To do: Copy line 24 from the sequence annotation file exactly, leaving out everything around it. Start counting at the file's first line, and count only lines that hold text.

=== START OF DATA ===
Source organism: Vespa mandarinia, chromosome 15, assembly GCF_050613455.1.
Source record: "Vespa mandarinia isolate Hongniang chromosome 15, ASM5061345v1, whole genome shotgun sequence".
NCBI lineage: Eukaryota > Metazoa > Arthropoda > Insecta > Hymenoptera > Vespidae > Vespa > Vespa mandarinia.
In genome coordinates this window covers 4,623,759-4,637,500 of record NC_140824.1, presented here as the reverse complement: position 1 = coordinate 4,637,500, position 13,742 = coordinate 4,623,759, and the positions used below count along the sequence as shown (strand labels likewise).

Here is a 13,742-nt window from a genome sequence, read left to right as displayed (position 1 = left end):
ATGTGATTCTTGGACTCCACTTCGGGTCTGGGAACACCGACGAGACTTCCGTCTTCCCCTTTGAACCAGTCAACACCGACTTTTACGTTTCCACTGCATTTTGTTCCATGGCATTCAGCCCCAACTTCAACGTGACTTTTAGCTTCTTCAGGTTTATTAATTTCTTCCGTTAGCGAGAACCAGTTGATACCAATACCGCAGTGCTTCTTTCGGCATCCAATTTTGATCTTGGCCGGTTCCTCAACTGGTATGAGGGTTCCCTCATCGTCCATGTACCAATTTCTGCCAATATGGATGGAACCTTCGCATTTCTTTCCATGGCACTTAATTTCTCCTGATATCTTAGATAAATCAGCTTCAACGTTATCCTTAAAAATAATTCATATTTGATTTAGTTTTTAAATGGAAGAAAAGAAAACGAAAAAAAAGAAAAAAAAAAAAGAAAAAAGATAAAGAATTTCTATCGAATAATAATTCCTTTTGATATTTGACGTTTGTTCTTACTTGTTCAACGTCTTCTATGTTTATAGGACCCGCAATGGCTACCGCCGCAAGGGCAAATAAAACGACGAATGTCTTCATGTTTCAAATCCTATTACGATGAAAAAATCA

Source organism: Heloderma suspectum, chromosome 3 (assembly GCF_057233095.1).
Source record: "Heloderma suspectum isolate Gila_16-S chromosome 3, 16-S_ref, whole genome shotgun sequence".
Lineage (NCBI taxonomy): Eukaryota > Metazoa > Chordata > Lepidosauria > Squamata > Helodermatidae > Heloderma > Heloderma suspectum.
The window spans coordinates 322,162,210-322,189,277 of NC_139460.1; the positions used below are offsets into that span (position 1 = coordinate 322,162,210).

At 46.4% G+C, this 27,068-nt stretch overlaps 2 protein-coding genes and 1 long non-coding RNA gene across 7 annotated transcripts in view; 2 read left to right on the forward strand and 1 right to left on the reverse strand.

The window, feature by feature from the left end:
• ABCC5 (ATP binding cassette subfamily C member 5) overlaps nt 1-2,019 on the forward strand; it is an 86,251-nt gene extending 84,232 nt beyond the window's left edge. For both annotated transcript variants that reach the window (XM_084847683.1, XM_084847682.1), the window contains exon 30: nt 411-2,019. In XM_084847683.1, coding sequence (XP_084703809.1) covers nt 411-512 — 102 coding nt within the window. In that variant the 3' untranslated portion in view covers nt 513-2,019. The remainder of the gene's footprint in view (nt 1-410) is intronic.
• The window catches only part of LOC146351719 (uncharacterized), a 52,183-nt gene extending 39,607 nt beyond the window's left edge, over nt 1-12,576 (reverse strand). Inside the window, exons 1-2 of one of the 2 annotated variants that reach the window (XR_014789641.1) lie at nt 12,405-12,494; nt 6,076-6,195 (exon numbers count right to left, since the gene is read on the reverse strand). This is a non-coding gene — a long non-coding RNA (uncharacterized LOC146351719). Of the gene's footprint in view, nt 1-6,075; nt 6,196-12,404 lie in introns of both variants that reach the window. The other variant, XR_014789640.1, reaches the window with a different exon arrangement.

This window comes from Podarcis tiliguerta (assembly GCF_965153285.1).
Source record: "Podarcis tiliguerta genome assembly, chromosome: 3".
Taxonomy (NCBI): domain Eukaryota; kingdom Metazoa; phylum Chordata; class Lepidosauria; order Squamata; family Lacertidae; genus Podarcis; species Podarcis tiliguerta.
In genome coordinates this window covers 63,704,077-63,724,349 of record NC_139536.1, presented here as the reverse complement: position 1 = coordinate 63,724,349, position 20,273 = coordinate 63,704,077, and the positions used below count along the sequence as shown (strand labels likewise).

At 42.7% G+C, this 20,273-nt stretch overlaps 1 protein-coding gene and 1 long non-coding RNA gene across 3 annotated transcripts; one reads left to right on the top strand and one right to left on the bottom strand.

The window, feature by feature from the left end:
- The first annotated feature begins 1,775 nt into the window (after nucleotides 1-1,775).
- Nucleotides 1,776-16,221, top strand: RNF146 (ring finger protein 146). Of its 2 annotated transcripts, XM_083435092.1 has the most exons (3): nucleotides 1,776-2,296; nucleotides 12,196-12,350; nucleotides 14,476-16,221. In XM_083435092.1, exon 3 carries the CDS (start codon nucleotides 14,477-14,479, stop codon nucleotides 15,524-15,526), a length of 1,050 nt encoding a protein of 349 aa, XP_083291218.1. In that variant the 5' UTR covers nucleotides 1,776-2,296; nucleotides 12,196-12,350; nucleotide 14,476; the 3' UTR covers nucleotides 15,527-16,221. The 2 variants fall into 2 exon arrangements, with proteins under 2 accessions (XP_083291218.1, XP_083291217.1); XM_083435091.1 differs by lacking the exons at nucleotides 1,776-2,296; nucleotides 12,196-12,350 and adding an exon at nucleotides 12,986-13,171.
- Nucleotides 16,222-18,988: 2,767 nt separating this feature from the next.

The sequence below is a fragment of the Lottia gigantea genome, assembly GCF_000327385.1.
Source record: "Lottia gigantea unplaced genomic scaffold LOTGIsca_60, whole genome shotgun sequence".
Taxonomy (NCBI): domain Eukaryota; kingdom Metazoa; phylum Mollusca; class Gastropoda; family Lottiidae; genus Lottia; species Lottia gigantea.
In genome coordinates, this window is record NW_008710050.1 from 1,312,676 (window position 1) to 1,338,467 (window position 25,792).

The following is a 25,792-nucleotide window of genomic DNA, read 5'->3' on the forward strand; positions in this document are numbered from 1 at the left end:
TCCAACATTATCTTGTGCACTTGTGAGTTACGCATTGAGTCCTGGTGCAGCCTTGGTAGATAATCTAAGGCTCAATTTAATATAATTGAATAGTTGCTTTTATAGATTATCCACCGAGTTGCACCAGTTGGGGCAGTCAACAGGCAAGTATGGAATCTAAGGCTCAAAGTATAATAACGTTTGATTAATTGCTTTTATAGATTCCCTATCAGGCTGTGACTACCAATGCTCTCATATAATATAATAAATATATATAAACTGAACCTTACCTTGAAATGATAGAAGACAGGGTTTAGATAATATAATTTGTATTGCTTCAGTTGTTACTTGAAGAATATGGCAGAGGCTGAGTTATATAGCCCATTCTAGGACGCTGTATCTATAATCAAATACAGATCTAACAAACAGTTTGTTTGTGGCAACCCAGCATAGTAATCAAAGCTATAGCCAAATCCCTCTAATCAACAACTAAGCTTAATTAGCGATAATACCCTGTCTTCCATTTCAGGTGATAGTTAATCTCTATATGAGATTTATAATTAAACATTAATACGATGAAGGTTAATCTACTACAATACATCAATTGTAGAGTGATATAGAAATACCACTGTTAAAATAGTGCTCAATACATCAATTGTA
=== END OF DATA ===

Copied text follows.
The sequence below is a fragment of the Lottia gigantea genome, assembly GCF_000327385.1.